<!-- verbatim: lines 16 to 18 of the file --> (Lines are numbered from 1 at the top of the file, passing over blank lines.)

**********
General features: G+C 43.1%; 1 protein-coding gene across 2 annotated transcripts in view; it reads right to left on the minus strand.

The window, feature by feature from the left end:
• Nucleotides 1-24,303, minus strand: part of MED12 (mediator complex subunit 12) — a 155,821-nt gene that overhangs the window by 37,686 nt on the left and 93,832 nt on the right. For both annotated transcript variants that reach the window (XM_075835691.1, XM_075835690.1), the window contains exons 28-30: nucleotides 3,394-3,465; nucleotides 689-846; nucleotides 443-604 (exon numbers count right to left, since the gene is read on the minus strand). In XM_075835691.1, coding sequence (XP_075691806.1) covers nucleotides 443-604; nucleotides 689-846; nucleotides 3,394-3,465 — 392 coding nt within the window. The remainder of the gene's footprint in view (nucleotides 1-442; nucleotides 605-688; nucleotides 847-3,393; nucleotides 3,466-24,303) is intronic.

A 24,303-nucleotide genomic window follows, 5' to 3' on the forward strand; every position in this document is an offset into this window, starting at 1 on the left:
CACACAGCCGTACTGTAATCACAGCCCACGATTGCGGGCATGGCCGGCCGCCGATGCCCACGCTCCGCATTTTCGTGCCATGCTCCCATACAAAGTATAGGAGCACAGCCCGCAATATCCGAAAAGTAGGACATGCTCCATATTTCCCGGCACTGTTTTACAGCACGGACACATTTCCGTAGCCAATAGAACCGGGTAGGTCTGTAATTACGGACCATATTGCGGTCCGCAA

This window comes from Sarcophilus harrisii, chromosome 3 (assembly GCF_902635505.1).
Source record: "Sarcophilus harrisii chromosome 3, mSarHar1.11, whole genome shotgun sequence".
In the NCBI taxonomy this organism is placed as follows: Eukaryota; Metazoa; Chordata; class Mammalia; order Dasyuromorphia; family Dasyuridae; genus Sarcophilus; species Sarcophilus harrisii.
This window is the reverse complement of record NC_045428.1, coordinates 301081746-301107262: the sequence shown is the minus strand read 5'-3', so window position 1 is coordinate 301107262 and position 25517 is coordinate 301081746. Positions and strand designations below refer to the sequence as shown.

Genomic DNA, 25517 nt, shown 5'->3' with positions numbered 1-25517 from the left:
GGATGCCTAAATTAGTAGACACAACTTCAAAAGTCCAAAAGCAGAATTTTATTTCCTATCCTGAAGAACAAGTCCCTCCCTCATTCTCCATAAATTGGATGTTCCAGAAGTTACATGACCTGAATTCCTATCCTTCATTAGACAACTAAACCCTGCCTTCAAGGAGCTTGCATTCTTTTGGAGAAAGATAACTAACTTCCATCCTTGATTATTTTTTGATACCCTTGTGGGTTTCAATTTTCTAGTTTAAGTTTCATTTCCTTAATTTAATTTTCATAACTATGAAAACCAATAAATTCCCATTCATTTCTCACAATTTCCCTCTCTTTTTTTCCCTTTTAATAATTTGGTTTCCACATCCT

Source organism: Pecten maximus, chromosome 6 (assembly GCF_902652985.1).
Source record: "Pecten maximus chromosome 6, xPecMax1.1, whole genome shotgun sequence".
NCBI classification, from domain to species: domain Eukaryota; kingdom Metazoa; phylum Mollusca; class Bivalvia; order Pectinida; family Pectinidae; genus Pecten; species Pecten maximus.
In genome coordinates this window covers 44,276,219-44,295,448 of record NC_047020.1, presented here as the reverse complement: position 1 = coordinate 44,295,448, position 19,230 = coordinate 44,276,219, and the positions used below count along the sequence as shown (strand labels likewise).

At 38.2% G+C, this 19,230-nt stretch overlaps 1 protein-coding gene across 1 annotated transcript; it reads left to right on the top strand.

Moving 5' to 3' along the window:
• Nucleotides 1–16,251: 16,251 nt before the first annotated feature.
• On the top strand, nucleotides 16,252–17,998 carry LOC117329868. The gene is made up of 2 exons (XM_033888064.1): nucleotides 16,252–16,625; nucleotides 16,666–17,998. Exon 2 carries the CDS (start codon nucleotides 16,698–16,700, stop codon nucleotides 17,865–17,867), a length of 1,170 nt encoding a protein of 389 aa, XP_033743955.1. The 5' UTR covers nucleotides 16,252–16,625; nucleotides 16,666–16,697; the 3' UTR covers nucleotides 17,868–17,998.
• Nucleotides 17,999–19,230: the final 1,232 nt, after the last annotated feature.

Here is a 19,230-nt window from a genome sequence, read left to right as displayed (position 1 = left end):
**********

At 38.2% G+C, this 19,230-nt stretch overlaps 1 protein-coding gene across 1 annotated transcript; it reads left to right on the top strand.

Moving 5' to 3' along the window:
• Nucleotides 1–16,251: 16,251 nt before the first annotated feature.